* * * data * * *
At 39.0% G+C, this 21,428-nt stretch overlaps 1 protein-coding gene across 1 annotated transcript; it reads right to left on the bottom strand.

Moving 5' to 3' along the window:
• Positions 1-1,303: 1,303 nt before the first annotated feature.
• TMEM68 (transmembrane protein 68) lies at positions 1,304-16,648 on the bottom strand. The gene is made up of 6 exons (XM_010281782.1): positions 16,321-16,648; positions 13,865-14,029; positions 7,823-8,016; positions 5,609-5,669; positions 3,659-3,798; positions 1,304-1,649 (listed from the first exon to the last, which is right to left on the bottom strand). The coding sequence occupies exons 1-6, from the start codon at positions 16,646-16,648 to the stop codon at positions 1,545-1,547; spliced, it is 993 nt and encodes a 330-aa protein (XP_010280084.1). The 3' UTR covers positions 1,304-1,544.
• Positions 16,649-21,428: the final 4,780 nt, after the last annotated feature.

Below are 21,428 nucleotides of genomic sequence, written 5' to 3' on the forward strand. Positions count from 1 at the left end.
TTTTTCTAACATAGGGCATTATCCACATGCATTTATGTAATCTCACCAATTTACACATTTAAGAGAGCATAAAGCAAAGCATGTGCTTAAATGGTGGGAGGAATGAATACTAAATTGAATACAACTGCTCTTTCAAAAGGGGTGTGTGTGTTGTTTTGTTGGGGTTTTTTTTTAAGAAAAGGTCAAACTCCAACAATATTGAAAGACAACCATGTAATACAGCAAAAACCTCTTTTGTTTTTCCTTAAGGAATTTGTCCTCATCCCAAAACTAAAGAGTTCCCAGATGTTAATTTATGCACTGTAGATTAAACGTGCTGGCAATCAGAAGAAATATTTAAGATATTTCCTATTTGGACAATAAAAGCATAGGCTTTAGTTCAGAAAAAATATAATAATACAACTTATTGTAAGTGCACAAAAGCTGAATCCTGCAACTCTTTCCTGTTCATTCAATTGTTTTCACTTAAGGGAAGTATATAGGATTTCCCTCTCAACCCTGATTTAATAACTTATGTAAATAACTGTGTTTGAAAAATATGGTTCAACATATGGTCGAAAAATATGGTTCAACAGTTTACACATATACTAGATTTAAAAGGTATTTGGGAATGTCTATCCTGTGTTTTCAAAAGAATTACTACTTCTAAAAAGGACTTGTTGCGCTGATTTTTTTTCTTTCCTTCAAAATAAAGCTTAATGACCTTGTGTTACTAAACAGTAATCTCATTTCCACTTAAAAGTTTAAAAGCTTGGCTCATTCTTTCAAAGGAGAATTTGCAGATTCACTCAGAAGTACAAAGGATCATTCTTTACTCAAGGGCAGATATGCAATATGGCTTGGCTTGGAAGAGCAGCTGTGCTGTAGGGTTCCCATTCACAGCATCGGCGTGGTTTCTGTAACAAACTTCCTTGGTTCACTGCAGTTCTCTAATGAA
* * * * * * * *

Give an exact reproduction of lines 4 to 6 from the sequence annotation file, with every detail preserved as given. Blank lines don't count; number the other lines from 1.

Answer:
• TMEM68 (transmembrane protein 68) lies at positions 1,304-16,648 on the bottom strand. The gene is made up of 6 exons (XM_010281782.1): positions 16,321-16,648; positions 13,865-14,029; positions 7,823-8,016; positions 5,609-5,669; positions 3,659-3,798; positions 1,304-1,649 (listed from the first exon to the last, which is right to left on the bottom strand). The coding sequence occupies exons 1-6, from the start codon at positions 16,646-16,648 to the stop codon at positions 1,545-1,547; spliced, it is 993 nt and encodes a 330-aa protein (XP_010280084.1). The 3' UTR covers positions 1,304-1,544.
• Positions 16,649-21,428: the final 4,780 nt, after the last annotated feature.

Below are 21,428 nucleotides of genomic sequence, written 5' to 3' on the forward strand. Positions count from 1 at the left end.